"Workboat finish"?

My Jimmy Skiff hull is getting to the point where there aren't any bits left to put in, all the voids in the fiberglass (don't tell anyone!) are filled, and I'm reasonably certain she'll float once I get her in the water.  Time to paint!

Looking at the thing, I am under no delusions that the surface will be beautiful.  Lines are fair in the plywood, but there are too many lumps in the epoxy, and I only have access to hand tools, so grinding out a sag, for instance, will not be easy.  What do you experienced buiders suggest for a finish?  I will have access to microballoons and  Interlux Pre-Kote.  Aside from the expense, I'm afraid that shiny marine paint will show all my many mistakes.  Does some kind of exterior house paint make sense?  Paint guy at Home Depot was not willing to commit to recommending something, but I suspect that since porches are generally located outside, and get stepped on occasionally, porch paint will probably be tough enough for the job.  On the other hand, should I buy some 60-grit sandpaper and not give up on a shiny hull just yet?


5 replies:

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RE: "Workboat finish"?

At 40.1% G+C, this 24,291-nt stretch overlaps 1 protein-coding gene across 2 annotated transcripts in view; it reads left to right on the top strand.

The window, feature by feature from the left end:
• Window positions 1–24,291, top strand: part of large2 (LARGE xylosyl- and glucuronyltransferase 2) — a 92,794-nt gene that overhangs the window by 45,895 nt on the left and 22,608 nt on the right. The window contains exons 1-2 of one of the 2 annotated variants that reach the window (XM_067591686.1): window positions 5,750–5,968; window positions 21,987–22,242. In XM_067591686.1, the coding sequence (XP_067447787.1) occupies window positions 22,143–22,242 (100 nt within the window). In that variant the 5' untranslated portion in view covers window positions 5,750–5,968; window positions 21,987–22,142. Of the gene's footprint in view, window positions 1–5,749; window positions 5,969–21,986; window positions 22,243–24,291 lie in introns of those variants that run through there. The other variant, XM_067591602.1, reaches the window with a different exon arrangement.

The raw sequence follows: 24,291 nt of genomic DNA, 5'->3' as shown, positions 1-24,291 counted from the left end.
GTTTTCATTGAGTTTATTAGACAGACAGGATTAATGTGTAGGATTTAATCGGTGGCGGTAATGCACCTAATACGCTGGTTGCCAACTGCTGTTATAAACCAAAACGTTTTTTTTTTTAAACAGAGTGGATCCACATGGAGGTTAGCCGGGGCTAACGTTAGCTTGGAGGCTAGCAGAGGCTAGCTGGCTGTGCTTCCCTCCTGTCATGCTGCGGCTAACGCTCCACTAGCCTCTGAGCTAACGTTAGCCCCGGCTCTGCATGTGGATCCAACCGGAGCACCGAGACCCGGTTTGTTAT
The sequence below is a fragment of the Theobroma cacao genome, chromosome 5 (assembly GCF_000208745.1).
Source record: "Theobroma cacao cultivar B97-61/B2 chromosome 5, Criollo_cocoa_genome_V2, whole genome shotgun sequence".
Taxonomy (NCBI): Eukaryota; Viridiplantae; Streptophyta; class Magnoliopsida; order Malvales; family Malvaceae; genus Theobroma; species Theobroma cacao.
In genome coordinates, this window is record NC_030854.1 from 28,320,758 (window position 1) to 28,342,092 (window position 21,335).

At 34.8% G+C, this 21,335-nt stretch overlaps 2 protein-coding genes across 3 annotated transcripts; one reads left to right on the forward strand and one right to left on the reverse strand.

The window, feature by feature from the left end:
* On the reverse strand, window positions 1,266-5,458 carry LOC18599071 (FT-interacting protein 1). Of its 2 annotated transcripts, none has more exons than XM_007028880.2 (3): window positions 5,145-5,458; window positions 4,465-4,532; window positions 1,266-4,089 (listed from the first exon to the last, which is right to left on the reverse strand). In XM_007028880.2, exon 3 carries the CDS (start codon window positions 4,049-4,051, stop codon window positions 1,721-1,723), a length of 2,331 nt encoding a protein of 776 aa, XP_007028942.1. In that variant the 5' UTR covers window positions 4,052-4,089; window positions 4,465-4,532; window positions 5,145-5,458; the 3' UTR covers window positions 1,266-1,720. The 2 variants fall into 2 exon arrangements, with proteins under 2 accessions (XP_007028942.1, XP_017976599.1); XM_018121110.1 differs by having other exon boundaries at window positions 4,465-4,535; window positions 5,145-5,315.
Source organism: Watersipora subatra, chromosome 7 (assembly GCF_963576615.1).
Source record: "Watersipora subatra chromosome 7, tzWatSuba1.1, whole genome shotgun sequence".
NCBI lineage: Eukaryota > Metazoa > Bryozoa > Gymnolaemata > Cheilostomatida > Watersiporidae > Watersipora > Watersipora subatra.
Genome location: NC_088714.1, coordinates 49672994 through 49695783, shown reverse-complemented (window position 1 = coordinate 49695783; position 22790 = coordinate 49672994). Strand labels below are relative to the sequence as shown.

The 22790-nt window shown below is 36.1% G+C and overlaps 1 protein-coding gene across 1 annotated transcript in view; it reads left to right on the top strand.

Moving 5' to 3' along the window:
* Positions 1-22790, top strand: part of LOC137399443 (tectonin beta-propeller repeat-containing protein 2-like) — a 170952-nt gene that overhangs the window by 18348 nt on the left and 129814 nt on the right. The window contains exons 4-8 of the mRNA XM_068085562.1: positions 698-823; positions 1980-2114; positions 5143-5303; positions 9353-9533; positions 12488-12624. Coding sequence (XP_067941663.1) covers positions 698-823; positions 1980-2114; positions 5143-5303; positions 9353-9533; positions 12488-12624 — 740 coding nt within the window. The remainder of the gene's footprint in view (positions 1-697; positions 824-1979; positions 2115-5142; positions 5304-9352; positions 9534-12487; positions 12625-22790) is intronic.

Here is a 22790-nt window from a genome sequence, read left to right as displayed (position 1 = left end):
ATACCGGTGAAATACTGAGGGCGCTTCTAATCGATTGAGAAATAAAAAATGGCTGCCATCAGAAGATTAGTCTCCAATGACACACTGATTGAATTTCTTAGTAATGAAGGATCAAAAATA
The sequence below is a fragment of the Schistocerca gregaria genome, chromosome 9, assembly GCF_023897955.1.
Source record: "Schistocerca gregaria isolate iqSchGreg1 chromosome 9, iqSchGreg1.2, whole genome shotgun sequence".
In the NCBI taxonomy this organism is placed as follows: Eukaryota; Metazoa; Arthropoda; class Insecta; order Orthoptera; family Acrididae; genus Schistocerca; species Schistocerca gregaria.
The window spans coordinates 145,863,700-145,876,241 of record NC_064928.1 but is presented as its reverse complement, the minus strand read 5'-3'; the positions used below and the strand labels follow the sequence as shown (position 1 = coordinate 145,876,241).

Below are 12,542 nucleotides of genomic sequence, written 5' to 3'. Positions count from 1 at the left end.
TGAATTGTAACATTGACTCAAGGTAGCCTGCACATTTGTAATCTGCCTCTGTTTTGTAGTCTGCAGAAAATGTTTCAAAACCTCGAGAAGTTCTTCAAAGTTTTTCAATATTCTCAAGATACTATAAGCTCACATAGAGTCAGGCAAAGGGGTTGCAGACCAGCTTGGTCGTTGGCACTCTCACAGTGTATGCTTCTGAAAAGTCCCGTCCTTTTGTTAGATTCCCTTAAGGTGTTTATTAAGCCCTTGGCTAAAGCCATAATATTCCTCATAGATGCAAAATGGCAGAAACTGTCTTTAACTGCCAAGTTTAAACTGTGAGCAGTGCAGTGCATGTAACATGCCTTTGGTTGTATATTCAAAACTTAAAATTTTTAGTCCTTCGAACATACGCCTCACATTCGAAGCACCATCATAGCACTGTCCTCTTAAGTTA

You can quickly and relatively easily get rid of lumps and sags, by hand, with a scraper. Lots more fun than sanding.

Is it your intention to fair it out with microballons, or just go straight to paint? The dreaded longboard might become necessary, if you don't spring for a ROS.

In any case, house and porch paint - latex or oil - has a long, successful history with boat builders. Make sure you sand the epoxied bits, first, so the paint will adhere. Flat, as opposed to gloss, paint is your best get at hiding imperfections.

Good luck!

Dave Gentry

RE: "Workboat finish"?

Buy the sandpaper, put in the effort, then decide whether to paint or varnish. Housepaint works fine, but is thicker, heavier and less shiny than marine paint. I use the ten-foot rule: if it looks good from ten feet away it's just fine. My Merganser was a rush job and full of cosmetic errors, but it still gets admiring comments every time I launch it. -Wes

RE: "Workboat finish"?

I'm planning to sand lightly, so all the hills and depressions stand out, then microballoon and prime, and then decide what to do next.  I might even decide that a shiny, jewel-like finish would be inappropriate on a skiff hull and go with house paint even if I get the primer's surface perfectly smooth.  Good to know that I've still got both options, though.  Thank you for your replies.

RE: "Workboat finish"?

I use short and long Stanley Sure Forms to take down the highs.  Cheap and quick.  Works on new boats and old ones being refinished and saves some on 80-100 grit sand paper. 

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